THE SACRED HOUR
The Initial Bond
The room is hushed except for the sounds of you, the new parents, talking to each other and your new baby, welcoming him or her into your family. By the time the Sacred Hour has passed, you will have experienced your baby instinctively pass through nine stages, including crawling to his or her mother's breast and nursing. As the Sacred Hour ends, the little one falls into a restful sleep.
What to Expect
In a typical vaginal delivery, the Sacred Hour will begin directly after birth. Your chest will be bare and baby will be placed on your tummy, naked and not wrapped. You and your baby will be covered with a blanket with baby's head out. If there is a medical reason that keeps you from immediate skin to skin, it may be started as soon as possible.
In a planned or non-emergent cesarean section you will be offered the option of having the skin to skin and bonding experience in the operating room. After a brief assessment, if both you and the baby are doing well, the baby will be placed on your chest with the assistance of a nurse. As your cesarean section concludes, your baby will be taken to the nursery but will rejoin you as soon as possible.
Baby's Nine Instinctive Stages
1. The Birth Cry
A distinctive cry that occurs as the baby's lungs expand for the first time.
After the birth cry stops, the mouth and hands become relaxed. The baby should be skin to skin with the mother, and have some mouth activity.
Usually starts around 3 minutes after birth. The baby may open his or her eyes, move their and shoulders and show some mouth activity.
Usually begins around 8 minutes after birth. During this stage, your newborn could:
- Keep eyes open
- Look at the breast
- Salivate (dampen mother's skin)
- Root by moving his or her mouth from side to side by rubbing the cheek against mother's chest
- Exhibit high rooting by lifting part of the torso from mother's chest
- Bring hand to his or her mouth
- Move his or her hand to the mother's breast and back to the mouth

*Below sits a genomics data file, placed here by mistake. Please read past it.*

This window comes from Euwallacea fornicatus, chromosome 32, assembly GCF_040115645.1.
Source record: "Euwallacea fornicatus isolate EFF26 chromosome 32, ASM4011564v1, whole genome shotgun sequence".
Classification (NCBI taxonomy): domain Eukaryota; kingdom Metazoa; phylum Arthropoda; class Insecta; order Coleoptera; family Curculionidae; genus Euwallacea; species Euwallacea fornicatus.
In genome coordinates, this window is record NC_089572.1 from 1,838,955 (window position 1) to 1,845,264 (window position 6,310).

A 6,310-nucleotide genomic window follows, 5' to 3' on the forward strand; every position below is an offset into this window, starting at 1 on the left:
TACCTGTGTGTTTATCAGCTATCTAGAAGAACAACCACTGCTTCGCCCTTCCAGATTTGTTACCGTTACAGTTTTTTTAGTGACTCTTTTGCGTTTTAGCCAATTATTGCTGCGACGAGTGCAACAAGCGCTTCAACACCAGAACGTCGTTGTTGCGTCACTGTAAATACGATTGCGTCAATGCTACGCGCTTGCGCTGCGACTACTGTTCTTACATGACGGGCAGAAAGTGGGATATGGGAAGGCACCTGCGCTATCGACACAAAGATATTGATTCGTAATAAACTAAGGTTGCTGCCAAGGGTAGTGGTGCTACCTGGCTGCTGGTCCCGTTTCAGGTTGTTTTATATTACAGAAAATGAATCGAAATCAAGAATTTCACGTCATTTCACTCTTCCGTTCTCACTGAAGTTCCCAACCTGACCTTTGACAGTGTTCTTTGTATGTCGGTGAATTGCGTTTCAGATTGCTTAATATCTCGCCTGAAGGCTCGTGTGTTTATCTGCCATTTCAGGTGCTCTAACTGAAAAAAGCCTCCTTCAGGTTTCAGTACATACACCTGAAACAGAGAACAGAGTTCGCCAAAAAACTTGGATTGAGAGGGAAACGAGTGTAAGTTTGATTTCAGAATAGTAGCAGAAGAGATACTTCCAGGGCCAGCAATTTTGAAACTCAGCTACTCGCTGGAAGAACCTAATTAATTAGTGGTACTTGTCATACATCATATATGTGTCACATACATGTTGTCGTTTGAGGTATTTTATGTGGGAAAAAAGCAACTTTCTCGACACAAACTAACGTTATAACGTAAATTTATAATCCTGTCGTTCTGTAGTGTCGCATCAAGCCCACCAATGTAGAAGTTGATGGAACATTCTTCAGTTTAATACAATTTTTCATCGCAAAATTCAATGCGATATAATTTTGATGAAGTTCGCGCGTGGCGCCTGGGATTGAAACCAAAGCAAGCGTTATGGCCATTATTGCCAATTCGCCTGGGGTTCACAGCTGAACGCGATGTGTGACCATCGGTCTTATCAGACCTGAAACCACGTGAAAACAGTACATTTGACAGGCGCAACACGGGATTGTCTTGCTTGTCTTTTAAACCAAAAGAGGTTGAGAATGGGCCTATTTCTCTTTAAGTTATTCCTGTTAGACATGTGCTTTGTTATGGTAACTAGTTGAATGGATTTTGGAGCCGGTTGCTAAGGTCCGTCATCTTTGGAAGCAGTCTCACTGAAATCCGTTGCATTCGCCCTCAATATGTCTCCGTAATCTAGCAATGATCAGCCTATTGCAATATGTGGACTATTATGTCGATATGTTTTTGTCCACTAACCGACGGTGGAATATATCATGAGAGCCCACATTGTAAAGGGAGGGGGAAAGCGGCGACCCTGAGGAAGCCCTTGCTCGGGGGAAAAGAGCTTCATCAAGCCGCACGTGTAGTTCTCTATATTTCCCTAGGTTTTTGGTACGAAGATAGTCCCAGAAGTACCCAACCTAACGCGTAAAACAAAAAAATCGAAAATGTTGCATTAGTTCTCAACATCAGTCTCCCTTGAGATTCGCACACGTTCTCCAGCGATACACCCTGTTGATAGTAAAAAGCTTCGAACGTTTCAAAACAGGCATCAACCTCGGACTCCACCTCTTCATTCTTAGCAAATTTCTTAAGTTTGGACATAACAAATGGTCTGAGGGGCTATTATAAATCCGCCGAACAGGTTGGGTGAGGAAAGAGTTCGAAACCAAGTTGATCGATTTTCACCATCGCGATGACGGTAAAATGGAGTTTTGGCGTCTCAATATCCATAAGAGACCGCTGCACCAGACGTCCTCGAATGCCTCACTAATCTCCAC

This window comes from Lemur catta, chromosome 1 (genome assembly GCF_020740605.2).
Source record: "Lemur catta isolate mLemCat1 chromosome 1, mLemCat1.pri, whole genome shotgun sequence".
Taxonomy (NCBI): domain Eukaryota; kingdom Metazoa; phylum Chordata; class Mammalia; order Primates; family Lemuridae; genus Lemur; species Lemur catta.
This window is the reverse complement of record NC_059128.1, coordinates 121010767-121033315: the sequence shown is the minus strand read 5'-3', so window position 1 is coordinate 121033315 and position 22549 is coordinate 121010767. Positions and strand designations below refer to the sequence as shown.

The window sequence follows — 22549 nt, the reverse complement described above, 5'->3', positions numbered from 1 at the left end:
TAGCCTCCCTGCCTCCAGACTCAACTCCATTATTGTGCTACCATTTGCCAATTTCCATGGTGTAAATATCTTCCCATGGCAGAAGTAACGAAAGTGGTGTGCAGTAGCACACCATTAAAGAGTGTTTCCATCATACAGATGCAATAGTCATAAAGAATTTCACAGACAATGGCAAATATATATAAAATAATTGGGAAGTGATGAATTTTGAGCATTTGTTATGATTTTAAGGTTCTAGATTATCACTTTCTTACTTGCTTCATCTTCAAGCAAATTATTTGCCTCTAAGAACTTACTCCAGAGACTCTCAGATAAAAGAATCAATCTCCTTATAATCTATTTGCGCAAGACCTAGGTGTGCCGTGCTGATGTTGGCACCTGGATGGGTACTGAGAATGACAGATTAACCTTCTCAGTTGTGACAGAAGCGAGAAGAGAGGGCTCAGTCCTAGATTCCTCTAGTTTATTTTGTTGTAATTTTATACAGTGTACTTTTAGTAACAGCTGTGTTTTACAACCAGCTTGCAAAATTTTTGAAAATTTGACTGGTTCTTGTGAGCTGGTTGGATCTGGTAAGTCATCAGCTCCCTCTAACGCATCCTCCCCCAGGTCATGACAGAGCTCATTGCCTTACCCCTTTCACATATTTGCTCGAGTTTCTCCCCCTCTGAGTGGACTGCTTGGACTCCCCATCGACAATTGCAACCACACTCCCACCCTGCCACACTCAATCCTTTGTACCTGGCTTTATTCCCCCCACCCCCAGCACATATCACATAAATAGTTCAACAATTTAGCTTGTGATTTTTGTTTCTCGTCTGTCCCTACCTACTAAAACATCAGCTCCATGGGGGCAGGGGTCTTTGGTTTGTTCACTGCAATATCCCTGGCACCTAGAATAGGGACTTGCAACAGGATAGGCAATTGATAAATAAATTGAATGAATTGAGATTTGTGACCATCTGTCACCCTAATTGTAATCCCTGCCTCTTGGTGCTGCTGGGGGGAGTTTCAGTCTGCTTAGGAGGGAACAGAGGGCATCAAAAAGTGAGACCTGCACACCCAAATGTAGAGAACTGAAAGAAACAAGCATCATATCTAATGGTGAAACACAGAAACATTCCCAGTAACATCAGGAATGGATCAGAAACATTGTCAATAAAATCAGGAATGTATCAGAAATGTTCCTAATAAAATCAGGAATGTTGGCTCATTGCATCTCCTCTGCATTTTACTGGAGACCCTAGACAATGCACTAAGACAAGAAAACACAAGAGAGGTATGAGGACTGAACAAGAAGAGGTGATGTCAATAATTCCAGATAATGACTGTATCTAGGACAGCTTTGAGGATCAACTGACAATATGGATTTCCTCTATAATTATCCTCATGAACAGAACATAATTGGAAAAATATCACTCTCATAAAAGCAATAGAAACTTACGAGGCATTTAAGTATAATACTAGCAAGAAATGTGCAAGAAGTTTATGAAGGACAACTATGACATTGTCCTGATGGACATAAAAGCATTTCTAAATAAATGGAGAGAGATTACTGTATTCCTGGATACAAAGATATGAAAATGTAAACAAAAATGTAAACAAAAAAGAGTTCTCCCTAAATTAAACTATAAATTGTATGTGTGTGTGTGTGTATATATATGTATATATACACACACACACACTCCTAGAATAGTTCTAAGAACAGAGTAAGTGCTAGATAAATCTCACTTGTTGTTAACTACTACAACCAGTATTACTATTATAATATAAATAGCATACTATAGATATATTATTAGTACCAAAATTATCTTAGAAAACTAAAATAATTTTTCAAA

- Stick out tongue
- Look at mother
- Massage mother's breast with one or both hands
The Baby may have periods of resting at any point throughout the first hour.
Usually begins around 35 minutes after birth. The baby will move his or her way to the breast by crawling (sometimes while also pushing and rooting) or leaping through sliding (sometimes while also rooting and questing).
Usually begins around 45 minutes after birth, lasting around 20 minutes. During this stage, your newborn could:
- Touch and/or massage mother's breast
- Lick mother's breast and/or nipple
- Look at mother
- Make sounds
- Mouth his or her hand
- Stick out tongue
- Move his or her hand from mother to mother's breast
- Look at other people
About an hour after birth the newborn should take the nipple, self-attach and suckle. It may take more time with the baby skin to skin to complete the previous stages if the mother has had medication for pain or an epidural.
Baby, and sometimes mother, may fall into a restful sleep about 1 1/2 to 2 hours after birth.
- Babies are warmer after birth
- Babies are much calmer and cry less
- Babies breathe easier and have more normal heart rates
- Mothers have higher levels of relaxation hormones
- Mothers and babies get to know each other sooner
- Babies can latch onto the breast all by themselves
- Milk supply can be improved
- Mothers and babies are more successful with breastfeeding and tend to breastfeed longer
The first hour after birth is a special time when the new baby and parents become a family. You can honor and support this by:
- Leaving mother and baby skin to skin (uninterrupted) until after the first breastfeeding
- Keep the room quiet and calm so baby can hear mostly the parent's voices
- Enjoy watching baby's amazing, natural, and instinctive feeding behaviors
The Magical Hour
Meet Our Kids
When Isaiah was born, he wasn't expected to live past his first birthday. Now, the fun-loving boy is excited to tell everybody of the infant heart transplant he received at two and a half months old and the great place that saved his life—Loma Linda University Children's Hospital.